The challenge of every theatre company in Canada, especially in urban centres, is to navigate the divide between engaging existing subscribers and attracting new ones, he says. Sy has seen thousands of new audience members visit Richmond, B.C.'s Gateway Theatre for the first time after he introduced a contemporary, Chinese-language adjunct to the mainstage offering: one that appeals directly to residents of Chinese heritage (who comprise nearly half of Richmond's total population).
As artistic director, Sy's approach has been two-pronged: choosing programming that "shows the rich, multicultural nature of modern-day Richmond," and reaching out with initiatives like the Gateway Pacific Theatre Festival "as a way of opening our doors and making a bigger tent.
"People want what's comfortable to them," he explains, but "one of the beautiful things about theatre is it lets you glimpse into someone else's reality, lets you sit in someone else's shoes for a couple of hours."
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A holistic approach
As in film and television, the performing arts world is increasingly acknowledging its lack of diversity. In recent years, funding bodies such as the Canada Council for the Arts have started entrenching inclusiveness as a core criterion for grants and financial support. However, for many, that's only part of the solution.
'It's not enough to program a writer of colour and hope that diversity starts happening in your theatre. It needs to be a holistic approach.' - Weyni Mengesha, director
"It's not enough to program a writer of colour and hope that diversity starts happening in your theatre. It needs to be a holistic approach," says Weyni Mengesha, a director who counts da Kink in my Hair, Kim's Convenience and Butcher among her achievements.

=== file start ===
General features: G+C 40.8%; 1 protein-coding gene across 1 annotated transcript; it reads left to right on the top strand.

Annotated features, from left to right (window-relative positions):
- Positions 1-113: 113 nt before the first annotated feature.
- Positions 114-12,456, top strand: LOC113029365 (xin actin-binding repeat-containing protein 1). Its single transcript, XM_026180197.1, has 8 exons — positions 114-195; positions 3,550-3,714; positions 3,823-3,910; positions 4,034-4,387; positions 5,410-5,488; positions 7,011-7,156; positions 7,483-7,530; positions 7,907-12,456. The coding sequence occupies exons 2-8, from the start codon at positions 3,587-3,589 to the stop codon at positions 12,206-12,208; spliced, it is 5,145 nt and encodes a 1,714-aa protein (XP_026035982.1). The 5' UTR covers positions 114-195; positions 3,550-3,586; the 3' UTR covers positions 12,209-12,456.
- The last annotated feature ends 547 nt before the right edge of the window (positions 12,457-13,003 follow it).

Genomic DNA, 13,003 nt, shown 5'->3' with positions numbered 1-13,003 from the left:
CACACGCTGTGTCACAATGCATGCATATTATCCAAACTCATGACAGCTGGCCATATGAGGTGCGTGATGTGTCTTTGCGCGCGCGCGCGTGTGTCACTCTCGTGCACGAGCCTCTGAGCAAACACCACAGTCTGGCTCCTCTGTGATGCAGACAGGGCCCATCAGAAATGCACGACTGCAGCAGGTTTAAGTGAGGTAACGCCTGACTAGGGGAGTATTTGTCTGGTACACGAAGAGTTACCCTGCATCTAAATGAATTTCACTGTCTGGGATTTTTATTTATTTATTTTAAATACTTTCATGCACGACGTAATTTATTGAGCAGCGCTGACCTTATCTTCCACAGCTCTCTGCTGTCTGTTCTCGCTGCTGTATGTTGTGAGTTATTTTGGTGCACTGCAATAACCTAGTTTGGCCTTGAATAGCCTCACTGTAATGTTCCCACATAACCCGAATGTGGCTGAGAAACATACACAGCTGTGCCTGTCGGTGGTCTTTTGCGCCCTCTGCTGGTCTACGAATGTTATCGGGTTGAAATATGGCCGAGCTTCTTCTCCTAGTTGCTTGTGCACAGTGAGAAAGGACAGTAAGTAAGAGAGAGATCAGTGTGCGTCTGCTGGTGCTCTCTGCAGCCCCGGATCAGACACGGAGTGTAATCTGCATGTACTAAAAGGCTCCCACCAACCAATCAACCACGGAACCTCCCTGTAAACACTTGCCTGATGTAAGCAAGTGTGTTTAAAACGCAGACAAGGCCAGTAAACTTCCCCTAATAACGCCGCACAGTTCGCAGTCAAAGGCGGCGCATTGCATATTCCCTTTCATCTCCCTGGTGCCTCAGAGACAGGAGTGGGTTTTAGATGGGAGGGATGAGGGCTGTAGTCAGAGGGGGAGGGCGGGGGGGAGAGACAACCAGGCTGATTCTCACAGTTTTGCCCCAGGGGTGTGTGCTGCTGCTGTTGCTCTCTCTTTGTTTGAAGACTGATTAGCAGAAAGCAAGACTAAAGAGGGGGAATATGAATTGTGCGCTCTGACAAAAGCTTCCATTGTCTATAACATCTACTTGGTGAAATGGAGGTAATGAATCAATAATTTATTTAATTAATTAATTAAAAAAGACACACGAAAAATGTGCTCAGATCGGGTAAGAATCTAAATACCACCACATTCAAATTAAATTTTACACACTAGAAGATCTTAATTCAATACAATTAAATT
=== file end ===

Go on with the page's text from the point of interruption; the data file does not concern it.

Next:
That might mean diversity training for institutions and their boards as well as a company's creative team re-examining every level of a production, from carefully considering who is interpreting diverse stories to thoroughly exploring possible cultural sensitivities and engaging in meaningful audience outreach.
"You have to do more than just invite one person – a playwright [into the mix]. You have to invite the whole community and work on different levels," Mengesha says. "It's time to reinvestigate the model."
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True diversity must extend beyond those standing onstage at the curtain call, agrees Theatre Calgary's newly ensconced artistic director Stafford Arima.
"It also means the writers, the directors, the designers, the musicians, the choreographers, the men and women who work within the theatre company," says Arima, fresh from steering the Broadway musical Allegiance, which starred George Takei and explores the Japanese-American internment during the Second World War.
Expanding the definition of Canadian theatre to include a multiplicity of voices and staging a wide assortment of exciting, provocative, illuminating or transformative stories – it's simply what Nina Lee Aquino considers doing her job as an artistic director of Toronto's Factory Theatre.
"I want diversity and inclusion to go beyond being a hashtag on social media," she says. Factory Theatre is concluding a much-lauded season of plays that explore the new Canadian experiences and the notions of identity and home.
"It's about action. It's about doing it."